How can [players] welcome them back into the fold, get beat by them, lose jobs to them, lose money to them, lose postseason berths, lose World Series shares to them? How is it that in ten years we've never seen a player say he doesn't want to play with one of these guys? I don't mean in the abstract. I mean no player has said that he won't sign a contract with a team because it employs a cheater. No player has said that he would like to see his team release the teammate caught using. There's all this concern trolling about the clean players, the ones "most hurt" by the cheaters' supposed advantage, but when Marlon Byrd signs with the Mets, where is Kirk Nieuwenhuis' outrage? If the players want a clean game, shouldn't Bartolo Colon's job belong to Sonny Gray?
This is exactly right. Players, absurdly, are treating PED users the way the media treats them: On a case-by-case basis, judging those whose names are more well-known (and thus get more page views) more harshly. They say they want a clean game, but what they really want is not to feel like the superstars are cheating. A guy who is just trying to add on a couple years at the end of his career like Colon? A guy who's trying to overcome an injury like Mike Morse? Oh, they understand that. It's Braun and A-Rod who are the jerks; the ham-and-eggers are fine.
They hate PEDs in general. They just don't hate the guys who use them. Unless they already hated them. Last night, Brandon McCarthy, one of the more thoughtful players in the game and exactly the type of person you hope becomes a television analyst someday, seemed to acknowledge this on Twitter in a conversation with baseball writer Rany Jazayerli. "A superstar will always get biggest reaction," he wrote, and "[Braun]"s press conference last year hasn't been forgotten." Braun's a jerk, so throw the book at him. McCarthy -- who, honestly, we should all thank for being as open and available about this stuff as he is so that I can take his points and use them against him -- said later that if he had a teammate who were a user, his tone would be as harsh if the player had "the same level of lying." But no one cares that Bartolo Colon lied, or Carlos Ruiz lied, or Marlon Byrd lied. Because nobody cares about those guys. They care about Braun. They care about A-Rod.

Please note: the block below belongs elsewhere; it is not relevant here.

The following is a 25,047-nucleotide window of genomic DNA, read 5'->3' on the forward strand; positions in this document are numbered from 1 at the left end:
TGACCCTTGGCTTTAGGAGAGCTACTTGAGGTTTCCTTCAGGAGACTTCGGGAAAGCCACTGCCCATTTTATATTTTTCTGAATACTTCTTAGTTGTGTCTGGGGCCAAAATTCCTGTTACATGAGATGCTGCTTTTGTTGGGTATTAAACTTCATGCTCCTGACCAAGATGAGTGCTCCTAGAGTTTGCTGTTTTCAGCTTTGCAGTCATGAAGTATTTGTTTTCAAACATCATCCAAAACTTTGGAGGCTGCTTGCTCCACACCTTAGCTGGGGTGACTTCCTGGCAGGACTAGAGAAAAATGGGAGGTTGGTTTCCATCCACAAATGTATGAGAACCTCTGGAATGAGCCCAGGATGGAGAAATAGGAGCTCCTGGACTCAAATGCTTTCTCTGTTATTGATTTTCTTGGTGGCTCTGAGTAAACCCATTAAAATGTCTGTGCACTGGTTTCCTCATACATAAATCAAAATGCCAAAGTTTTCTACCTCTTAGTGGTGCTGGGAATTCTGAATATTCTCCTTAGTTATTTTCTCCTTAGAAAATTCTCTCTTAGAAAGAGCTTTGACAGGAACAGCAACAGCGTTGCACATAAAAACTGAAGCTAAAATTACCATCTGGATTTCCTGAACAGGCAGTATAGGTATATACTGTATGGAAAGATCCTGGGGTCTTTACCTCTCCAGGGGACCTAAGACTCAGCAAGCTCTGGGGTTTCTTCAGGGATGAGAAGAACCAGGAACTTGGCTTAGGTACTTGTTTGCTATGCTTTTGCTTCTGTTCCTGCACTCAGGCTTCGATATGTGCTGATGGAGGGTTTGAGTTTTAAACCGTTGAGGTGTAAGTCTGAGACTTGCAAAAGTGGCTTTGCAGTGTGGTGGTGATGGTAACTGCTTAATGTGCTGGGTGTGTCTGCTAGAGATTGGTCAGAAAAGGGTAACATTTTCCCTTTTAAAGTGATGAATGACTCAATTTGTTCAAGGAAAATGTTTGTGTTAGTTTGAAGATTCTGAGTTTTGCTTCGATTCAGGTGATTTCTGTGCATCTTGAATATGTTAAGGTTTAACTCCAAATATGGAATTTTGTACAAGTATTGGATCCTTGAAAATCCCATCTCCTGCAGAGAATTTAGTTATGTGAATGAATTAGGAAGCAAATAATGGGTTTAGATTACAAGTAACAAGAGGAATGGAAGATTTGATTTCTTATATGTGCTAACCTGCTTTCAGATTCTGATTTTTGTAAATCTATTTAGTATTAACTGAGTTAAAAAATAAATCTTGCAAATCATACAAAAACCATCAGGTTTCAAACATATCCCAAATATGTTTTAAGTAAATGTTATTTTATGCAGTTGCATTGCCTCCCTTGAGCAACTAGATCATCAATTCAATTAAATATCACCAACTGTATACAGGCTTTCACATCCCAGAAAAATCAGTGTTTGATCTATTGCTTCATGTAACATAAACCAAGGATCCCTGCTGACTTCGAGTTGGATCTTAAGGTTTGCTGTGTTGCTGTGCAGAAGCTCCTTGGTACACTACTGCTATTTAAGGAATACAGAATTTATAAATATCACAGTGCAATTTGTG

I understand: It is difficult to put together a coherent, consistent position on this stuff as a collective whole, particularly when you are busy trying to be a professional baseball player. (The media, lacking the distraction of games to play, are even worse at it.) But players are the ones changing this whole conversation right now: Their movement on this issue has opened the door to suspensions like Braun's, and it very well might dramatically alter the whole PED game. And maybe that's a good thing. It probably is. But let's not call what's happening right now with Braun, and what is about to happen with A-Rod, anything resembling "fair." I have no sympathy for them: They made their choices. But so did lots of other guys, guys who will never be dragged behind the horse like the superstars are. Players are treating the PED issue the way the media has treated the PED issue for the last decade, being led around by the headlines, by emotion. This might be helping to fix the problem now, at least in the short term. But this has the feel, to me, of frontier justice.